|2005N-0345|| Drug Approvals: Circumstances under which an active ingredient may be simultaneously marketed in both a prescription drug product and an over-the-counter drug product|
|FDA Comment Number :||EC569|
|Submitter :||Miss. Kathleen Tansley||Date & Time:||10/12/2005 06:10:25|
|Organization :||Miss. Kathleen Tansley|
|Category :||Health Professional|
| A. Should FDA initiate a rulemaking to codify its interpretation of section 503(b) of the action regarding when an active ingredient can be simultaneously marketed in both prescription drug product and an OTC drug product?|
| I feel strongly that the FDA should not initiate a rulemaking to codify their interpretation of section 503(b), about duel-marketing both a prescription drug product and simultaneously an OTC product.
Making Plan B over the counter would create numerous problems especially with regard to keeping it out of the hands of minors. The FDA has no mechanism for enforcing a regulation that prohibits sale to minors. And enforcing this could not only cause serious controversy on both sides of the spectrum, but be very difficult to regulate.
I feel the FDA should step back and realize this, and not go further with this type of policy change.
|B. Is there significant confusion regarding FDA's interpretation of section 503(b) of the act?|
| I myself, am not confused by 503(b) as explained on your web site here. But I have written my serious concerns above (see A), and see no logical reason for the FDA to change their policy on this issue, it would create serious controversay, difficulty, and perhaps even future lawsuits from consumers at the extreme.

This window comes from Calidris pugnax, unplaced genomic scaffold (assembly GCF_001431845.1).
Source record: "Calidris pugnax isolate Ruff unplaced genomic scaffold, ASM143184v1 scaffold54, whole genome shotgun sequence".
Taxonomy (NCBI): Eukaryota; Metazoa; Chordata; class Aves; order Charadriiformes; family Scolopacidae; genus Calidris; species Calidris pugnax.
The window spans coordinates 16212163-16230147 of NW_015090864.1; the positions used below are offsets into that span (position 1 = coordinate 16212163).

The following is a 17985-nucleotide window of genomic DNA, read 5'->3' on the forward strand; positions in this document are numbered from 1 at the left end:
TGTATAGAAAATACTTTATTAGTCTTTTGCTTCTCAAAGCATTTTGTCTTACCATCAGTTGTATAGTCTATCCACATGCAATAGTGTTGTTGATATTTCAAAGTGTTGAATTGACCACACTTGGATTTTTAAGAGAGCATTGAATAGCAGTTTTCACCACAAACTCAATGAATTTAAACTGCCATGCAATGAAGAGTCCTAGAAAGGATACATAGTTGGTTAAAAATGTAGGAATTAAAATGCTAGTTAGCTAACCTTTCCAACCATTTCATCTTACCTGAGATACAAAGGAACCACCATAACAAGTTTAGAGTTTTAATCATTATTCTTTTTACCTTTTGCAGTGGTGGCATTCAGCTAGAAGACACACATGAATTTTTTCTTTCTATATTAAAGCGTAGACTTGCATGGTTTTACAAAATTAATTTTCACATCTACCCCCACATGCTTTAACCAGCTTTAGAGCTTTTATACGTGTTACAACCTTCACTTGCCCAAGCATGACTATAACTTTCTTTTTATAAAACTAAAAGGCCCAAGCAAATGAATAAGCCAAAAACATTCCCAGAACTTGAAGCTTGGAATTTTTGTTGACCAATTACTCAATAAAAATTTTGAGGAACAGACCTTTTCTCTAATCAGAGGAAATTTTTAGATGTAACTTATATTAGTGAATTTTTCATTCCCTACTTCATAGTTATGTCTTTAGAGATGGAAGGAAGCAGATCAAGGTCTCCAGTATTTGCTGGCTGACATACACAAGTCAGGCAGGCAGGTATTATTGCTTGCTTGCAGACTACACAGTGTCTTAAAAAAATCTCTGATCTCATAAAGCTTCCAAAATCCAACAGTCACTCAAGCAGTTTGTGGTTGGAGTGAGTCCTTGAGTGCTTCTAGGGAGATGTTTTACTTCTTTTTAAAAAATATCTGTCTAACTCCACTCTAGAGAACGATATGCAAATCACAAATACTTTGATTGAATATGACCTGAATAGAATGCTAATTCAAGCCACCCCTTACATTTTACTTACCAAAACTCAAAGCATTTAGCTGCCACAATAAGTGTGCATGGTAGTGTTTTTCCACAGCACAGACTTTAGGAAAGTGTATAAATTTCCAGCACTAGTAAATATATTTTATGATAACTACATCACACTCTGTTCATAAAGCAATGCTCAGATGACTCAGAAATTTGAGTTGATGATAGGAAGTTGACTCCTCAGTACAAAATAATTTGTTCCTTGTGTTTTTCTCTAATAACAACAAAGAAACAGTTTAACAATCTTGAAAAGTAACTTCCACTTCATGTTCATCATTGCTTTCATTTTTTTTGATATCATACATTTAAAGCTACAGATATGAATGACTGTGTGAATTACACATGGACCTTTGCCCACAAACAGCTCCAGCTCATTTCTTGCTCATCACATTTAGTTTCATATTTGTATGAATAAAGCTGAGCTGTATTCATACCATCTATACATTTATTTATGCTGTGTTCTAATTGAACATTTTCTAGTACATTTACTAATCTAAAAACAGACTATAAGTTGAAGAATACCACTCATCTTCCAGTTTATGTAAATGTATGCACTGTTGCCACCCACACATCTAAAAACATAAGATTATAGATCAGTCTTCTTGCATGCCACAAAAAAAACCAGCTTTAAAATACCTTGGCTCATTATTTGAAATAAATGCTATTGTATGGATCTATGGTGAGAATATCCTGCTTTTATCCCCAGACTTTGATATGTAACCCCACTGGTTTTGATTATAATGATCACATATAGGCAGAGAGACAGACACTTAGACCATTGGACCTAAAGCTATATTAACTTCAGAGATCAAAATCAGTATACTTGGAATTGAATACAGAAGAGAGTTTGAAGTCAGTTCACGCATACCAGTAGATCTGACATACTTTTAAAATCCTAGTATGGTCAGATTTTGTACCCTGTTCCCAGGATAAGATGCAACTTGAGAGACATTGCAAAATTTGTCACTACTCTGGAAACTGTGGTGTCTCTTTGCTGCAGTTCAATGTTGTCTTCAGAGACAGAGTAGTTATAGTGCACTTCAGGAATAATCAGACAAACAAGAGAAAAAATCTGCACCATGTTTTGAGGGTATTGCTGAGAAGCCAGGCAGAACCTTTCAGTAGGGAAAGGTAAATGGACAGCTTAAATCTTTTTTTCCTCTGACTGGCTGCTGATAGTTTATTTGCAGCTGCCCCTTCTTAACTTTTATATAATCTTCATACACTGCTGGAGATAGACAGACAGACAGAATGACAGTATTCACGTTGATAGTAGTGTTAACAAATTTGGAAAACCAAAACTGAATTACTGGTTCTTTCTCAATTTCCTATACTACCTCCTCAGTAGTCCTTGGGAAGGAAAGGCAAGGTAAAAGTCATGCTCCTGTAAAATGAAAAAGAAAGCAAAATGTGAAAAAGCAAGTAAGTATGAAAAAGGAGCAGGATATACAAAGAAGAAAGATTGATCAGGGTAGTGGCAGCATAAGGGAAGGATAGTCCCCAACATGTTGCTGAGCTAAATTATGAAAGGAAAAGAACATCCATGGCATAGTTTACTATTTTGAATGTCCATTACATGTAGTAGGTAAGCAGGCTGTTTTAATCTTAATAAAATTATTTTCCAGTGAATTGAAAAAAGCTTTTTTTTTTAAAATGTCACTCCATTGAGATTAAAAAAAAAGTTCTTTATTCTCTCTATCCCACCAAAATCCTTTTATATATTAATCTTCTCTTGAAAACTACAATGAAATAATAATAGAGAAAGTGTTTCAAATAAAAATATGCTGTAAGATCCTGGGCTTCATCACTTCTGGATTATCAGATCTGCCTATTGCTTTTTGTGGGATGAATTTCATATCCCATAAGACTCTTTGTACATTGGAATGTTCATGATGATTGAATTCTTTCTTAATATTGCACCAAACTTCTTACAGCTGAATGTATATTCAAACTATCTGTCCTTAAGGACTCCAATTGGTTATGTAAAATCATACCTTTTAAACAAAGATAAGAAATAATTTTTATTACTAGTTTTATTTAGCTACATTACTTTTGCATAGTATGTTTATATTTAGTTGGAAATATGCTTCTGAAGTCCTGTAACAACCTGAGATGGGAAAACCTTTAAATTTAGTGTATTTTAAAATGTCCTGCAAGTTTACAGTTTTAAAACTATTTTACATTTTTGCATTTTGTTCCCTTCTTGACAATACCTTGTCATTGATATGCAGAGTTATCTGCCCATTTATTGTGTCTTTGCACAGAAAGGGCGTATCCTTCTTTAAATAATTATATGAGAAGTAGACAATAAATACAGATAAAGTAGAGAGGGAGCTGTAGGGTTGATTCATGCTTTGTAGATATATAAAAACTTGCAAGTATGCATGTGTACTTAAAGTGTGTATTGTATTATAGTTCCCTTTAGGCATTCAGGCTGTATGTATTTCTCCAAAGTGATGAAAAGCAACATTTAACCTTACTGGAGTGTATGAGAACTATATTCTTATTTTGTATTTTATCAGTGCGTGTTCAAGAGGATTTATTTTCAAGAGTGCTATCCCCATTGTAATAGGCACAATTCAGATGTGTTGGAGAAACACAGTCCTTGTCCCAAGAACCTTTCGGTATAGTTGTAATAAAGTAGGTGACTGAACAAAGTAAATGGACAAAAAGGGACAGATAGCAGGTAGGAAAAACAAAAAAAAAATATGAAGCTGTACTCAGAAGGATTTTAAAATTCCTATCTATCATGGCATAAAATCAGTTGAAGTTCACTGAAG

|C. If so, would a rulemaking on this issue help dispet that confusion?|
| I believe the rulemaking should stay as it is. And not go change policy, allowing duel-marketing of both a prescription drug product and simultaneously an OTC product. The FDA should remain firm on this issue in this regard. |
| A. If FDA limited sale of an OTC product to a particular subpopulation, e.g., by making the product available to the subpopulation by prescription only, would FDA be able to enforce such a limitation as a matter of law?|
| Selective limitation of a product to a sub-population could bring on lawsuits from either end of the spectrum from disgruntled consumers, as well as media controversy on the issue, and a near insurmountable impossibilty to enforce such a regulation.
This is a bad idea for the FDA to pursue.
|B. If it could, would it be able to do so as practical matter and, if so, how?|
|No. I cannot see this happening.|
| A. Assuming it is legal to market the same active ingredient in both a prescription and OTC product, may the different products be legally sold in the same package?|
| This again would be a cause for concern for the consumers, and controversy could arise, and laws must be changed, and I feel this
is incorrect to do a 'blanket change of policy for reinforcement on duel-marketing drugs' in this manner.
What if other drugs arise in the future and likewise the drug companies suppling the consumers would want the same option, and what if there is cause for concern that this would be detrimental to the consumers by doing this? The FDA would then have to do 'damage control' and back-pedal on their policy on rulemaking if they follow this route.